would be possible only by religious war. Seen from a Catholic point of
view the question is whether (the realization of) Catholic truth is more
important than abidence by peace and/or common-sensical and secular notions
of humanity, or more important than secular notions of validity and truth
such as logicalness and empiricalness. It is perhaps only because the Christian
church is subject to secular law that Christians do (no longer) force
their religious belief on others. Theoretically one can of course make
a sharp distinction between secular and religious (or salvational) truth,
maintaining that they have nothing do with each other, but this also gives
rise to certain problems. Perhaps one must simply admit that, generally
speaking, religious tolerance – however it might be justified or motivated
– is the only way to preclude religiously motivated cruelty, and that,
therefore, religious tolerance is a must. In other words, one must give
up the idea of a religious globalization.
One may however object,
that there is no universally valid and universally known methodology of
argumentation and of deciding whether a (moral, ethical, politcal)
proposition, view or doctrine is universally valid or not, and that
it hence meaningless to talk about universal validity. Such an objection
would be mistaken. To list only some universally valid and universally
conveyable methods of argument:
(1) principles of
logical form such as the laws of non-contradiction, the excluded middle,
and the law of transitivity,
(2) pragmatic rules
(3) kinds of everyday
(4) reference to
anthropological universals, e.g., human abhorrence of pain, hunger, thirst,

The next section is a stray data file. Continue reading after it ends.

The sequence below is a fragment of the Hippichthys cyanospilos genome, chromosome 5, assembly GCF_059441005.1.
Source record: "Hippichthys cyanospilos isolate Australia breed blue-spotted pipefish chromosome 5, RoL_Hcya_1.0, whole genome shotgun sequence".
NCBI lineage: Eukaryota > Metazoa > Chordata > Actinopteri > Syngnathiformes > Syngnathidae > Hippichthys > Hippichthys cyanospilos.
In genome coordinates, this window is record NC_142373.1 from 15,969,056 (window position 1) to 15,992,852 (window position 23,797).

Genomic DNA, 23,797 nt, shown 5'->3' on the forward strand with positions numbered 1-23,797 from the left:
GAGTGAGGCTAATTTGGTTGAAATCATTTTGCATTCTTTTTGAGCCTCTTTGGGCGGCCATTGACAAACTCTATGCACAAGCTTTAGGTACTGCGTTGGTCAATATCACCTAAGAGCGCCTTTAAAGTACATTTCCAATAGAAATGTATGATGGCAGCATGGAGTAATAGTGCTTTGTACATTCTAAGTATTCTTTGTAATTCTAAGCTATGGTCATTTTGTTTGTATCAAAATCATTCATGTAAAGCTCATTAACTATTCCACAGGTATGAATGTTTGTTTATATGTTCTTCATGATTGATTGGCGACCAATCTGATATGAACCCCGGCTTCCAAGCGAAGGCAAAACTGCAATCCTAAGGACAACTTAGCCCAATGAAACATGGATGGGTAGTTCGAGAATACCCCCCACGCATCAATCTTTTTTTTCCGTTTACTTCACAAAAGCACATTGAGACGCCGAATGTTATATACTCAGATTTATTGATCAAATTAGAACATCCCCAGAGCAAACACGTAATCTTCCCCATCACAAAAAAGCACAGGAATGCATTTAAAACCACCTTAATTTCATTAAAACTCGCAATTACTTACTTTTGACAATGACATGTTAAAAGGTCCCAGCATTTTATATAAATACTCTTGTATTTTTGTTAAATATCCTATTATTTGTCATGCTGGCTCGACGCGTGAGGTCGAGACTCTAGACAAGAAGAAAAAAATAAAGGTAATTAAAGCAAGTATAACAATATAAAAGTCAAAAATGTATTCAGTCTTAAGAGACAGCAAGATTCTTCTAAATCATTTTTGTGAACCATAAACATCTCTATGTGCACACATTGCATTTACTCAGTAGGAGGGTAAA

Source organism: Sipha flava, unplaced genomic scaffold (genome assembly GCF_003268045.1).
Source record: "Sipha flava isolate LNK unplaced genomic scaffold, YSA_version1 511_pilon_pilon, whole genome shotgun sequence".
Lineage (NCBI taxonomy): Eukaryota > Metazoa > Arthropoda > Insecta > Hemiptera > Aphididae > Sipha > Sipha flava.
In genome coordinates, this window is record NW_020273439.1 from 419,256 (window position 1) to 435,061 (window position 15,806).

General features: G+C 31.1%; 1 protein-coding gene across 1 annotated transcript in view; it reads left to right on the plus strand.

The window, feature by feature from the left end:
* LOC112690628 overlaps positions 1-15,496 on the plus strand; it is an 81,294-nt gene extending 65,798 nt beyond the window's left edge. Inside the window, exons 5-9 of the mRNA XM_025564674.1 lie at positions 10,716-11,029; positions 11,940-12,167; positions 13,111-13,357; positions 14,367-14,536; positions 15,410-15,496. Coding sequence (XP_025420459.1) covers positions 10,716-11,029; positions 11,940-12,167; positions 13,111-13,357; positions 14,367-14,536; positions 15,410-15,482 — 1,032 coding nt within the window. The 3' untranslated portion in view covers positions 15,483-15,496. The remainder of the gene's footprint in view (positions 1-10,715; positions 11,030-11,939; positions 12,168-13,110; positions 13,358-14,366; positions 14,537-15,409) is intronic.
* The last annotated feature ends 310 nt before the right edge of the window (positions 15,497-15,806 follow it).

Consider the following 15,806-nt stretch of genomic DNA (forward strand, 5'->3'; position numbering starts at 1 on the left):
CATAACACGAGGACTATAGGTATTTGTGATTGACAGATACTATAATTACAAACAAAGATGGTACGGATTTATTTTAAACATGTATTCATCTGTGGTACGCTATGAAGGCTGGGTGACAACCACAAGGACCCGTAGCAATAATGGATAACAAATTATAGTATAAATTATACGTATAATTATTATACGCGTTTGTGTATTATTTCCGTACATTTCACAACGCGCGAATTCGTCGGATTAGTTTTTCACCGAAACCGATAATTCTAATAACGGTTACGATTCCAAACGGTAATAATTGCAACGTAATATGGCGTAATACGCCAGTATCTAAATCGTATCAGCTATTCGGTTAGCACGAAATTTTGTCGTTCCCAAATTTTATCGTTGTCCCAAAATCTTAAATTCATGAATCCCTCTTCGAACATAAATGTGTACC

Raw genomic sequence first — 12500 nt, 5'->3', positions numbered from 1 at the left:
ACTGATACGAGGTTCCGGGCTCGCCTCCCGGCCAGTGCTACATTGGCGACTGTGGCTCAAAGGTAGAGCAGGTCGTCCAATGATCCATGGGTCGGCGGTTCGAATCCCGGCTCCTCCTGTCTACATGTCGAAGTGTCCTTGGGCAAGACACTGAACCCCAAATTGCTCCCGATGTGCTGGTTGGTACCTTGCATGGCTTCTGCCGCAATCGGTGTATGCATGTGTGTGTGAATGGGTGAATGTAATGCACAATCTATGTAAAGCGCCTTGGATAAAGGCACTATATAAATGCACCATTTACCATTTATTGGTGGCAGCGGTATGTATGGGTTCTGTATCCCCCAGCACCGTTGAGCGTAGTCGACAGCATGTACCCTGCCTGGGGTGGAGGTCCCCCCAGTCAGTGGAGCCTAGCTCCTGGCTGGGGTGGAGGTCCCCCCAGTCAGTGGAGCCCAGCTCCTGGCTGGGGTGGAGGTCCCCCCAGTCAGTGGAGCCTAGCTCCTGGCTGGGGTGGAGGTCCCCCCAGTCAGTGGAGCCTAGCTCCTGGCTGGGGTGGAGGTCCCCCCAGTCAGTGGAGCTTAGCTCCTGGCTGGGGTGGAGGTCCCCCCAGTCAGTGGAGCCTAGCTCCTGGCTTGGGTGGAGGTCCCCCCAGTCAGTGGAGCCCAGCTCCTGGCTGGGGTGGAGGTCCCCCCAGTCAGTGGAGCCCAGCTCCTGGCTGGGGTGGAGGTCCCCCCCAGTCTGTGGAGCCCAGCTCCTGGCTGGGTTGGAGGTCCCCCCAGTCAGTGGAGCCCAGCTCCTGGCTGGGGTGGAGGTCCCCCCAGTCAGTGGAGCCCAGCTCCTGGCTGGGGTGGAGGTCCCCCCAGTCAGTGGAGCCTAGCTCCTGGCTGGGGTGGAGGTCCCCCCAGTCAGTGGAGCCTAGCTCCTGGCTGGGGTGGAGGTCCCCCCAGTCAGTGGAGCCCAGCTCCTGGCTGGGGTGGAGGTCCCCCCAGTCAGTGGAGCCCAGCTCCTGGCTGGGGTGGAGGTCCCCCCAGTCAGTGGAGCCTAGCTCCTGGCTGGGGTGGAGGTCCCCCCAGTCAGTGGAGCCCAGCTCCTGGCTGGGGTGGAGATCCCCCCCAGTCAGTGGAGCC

poverty, etc., and human hope for a comfortable and
(5) the distinction
between validity and genesis (origin),
(6) the distinction
between is and ought, e.g., actual tradition as a mere fact and moral
(7) reference to the
formulation of similar moral rules and norms in different cultures,
e.g., versions of the Golden Rule in Indian, Chinese,
Islamic (cf. Khoury, pp. 34-36)
and European cultures.
2. Are there cultures that
do not acknowledge these values?
3. Given that there are such
cultures, should they take over all or some of these universally valid
norms and values, or should they even be forced to do so?
4. Given that at least some of
these universally valid norms and values should be accepted by all cultures,
except for just realizing universal morals, would there be other
advantages? Would there also be disadvantages?
5. Does actual cultural globalization
indeed improve the life of all the people concerned? Or does it not, at
least in some cases and for a certain span of time, increase the problems
and difficulties of many people? Are governments, or other groups, institutions
and persons, morally and/or politically legitimized to press for certain
forms of cultural globalization?
There are other important methods too. It may be of some significance
that all listed seven rules are by no means a “distinctively Western”
invention. They have actually also been formulated, e.g., in classic Chinese
texts, though of course in a different way, in different works and different
contexts. One will not find a similar list. Further, I suspect that most,
if not all of the listed rules, have been formulated by Muslim scholars
too. I only quote al-Kindi (801?–866) who at least implicitly maintained
that truth (i.e., validity) is independent of origin:
We should not be ashamed
to acknowledge truth, no matter what its source (origin) may be, and even
if it is brought to us from earlier generations and foreign people. (Ya’qub
ibn Ishaq al Kindi, p. 103. R. Walzer (trans.), p. 12. Cf. also:
Nasr, Seyyed Hossein, and Oliver Leaman, eds., vol. 1, p. 171.)
From an analytical and
theoretical point of view, the most important problem of cultural globalization
seems to be whether one regards, or accepts, logicalness as a necessary
criterion of truth. If one does, then most versions of religious truth
prove untenable. As far as belief in a god or gods is concerned, only
very general and abstract concepts of a god or gods, i.e., philosophical
notions of god(s), remain possible. If one goes further and also regards